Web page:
New WiFi technology downloads large files in seconds

Samsung Electronics says it has made a breakthrough in WiFi technology. The company says its 60 GHz WiFi offers a “five-fold increase” from the maximum speed currently used with electronics, allowing for a 1 GB file to be downloaded in less than 3 seconds.

The company says, “Samsung’s new technology removes the gap between theoretical and actual speeds, and exhibits actual speed that is more than 10 times faster than that of 2.4 Ghz and 5GHz WiFi technologies.”

Samsung explains that the new breakthrough in technology means eliminating what it refers to as the “cocktail party problem”, where too many smartphone and tablet signals in one room cause interference.

The downside to their breakthrough is that this faster WiFi does not speed up a consumer’s broadband connection, only the internal network. This means Internet providers will have to get on board with the faster technology as well.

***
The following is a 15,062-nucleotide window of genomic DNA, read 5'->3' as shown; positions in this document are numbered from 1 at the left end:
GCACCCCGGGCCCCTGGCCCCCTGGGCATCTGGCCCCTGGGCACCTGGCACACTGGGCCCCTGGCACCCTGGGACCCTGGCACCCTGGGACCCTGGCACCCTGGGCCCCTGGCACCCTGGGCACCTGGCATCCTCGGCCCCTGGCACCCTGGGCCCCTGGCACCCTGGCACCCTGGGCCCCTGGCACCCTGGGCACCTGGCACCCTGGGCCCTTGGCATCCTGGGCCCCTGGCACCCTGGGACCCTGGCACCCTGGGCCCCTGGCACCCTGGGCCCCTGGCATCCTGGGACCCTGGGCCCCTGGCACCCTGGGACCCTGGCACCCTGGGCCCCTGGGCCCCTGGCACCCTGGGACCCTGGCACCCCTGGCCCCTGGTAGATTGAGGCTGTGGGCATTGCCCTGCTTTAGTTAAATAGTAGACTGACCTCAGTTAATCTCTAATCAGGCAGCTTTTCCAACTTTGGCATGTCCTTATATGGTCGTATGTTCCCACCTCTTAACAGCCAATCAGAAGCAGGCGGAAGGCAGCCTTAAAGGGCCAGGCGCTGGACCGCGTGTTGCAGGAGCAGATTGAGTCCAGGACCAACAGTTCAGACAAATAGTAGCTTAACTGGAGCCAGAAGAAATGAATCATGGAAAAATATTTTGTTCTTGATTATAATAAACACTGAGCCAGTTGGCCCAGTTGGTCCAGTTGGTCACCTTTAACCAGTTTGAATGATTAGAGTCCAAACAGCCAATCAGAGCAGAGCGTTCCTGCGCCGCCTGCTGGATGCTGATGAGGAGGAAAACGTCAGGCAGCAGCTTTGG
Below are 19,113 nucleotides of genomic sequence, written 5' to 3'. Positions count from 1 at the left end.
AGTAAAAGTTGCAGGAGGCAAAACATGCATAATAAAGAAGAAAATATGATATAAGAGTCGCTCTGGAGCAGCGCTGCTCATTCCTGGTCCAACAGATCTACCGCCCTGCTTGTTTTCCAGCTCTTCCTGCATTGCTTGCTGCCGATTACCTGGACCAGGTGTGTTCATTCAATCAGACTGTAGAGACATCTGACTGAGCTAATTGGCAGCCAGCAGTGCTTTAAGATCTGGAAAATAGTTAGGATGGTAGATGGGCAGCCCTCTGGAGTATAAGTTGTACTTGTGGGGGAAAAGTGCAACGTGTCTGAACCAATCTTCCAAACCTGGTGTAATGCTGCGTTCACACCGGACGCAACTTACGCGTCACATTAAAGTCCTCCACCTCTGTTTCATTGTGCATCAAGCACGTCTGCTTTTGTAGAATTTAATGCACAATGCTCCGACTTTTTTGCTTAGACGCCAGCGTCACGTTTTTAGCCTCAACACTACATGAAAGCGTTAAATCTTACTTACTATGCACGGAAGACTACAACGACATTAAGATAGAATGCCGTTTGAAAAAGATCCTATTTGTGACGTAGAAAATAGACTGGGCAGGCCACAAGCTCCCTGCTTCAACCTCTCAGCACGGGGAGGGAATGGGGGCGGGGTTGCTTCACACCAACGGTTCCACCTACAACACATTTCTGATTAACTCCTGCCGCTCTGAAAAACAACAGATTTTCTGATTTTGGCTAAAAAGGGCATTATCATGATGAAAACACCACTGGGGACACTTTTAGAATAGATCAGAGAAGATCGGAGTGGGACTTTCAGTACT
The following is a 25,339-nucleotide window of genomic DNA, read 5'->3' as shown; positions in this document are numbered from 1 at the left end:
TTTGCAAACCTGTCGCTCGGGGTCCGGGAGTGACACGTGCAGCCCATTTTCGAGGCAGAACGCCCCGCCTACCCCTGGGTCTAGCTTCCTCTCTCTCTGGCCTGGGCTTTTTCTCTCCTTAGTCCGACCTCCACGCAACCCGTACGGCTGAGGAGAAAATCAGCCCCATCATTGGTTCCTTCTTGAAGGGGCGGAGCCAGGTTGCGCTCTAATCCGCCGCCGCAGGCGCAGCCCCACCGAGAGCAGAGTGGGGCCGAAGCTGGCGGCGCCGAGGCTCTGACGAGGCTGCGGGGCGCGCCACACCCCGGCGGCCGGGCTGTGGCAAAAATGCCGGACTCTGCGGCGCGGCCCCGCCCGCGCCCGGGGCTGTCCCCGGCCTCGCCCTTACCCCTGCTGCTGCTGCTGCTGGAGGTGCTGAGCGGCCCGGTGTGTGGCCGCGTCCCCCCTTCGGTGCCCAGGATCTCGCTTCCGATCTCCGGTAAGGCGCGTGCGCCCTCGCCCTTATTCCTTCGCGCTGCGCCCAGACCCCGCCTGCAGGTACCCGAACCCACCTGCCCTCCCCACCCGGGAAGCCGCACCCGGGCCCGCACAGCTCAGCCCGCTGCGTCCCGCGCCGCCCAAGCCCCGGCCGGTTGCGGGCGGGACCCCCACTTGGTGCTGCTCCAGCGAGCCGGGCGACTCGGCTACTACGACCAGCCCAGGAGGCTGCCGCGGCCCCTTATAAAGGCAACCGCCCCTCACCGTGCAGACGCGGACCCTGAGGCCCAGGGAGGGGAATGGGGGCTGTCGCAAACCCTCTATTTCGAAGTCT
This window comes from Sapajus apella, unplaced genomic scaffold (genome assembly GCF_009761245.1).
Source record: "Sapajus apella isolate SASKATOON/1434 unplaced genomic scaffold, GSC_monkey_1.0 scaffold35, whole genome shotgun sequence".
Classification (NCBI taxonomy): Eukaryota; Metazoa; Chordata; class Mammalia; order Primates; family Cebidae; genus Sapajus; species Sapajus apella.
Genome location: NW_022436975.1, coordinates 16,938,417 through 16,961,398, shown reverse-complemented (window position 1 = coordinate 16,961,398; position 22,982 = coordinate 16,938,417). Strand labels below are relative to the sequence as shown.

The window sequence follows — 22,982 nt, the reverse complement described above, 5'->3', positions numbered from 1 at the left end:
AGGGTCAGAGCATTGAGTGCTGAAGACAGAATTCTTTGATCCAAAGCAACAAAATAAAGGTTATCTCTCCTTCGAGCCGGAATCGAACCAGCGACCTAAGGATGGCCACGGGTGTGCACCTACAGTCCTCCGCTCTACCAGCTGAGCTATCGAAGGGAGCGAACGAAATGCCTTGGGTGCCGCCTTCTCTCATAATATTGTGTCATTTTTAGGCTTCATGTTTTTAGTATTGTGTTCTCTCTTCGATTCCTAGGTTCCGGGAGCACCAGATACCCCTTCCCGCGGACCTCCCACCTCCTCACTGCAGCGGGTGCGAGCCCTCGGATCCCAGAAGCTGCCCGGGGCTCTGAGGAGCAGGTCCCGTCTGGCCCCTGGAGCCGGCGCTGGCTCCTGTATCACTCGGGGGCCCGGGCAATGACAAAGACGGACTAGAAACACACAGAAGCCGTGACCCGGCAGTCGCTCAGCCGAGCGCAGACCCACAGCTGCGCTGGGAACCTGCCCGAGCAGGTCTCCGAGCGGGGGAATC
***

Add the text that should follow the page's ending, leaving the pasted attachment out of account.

Another note is its short range of just 15 feet. The effective range will not be able to penetrate walls or small obstacles, but will be good for quick content sharing between devices.

Although Samsung has the technology, they were not the company that invented the new WiFi. Officially dubbed “802.11 ad”, the technology was pioneered by WiGig, which was acquired by the WiFi Alliance last year. The technology originally promised 7 GB per second (Gbps), much more than the 4.6 Gbps that Samsung is offering.

802.11 Ad WiFi is not going to replace current wireless networks, only supplement them in 2015. Samsung says they hope to apply the new technology to standard telecommunications equipment and medical and audio visual devices and will be “integral to developments relevant to the Samsung Smart Home and other initiatives related to the Internet of Things,” according to the company.

Kim Chang Yong, head of Samsung’s DMC R&D Center, said in a statement that, “New and innovative changes await Samsung’s next-generation devices, while new possibilities have been opened up for the future development of Wi-Fi technology.”

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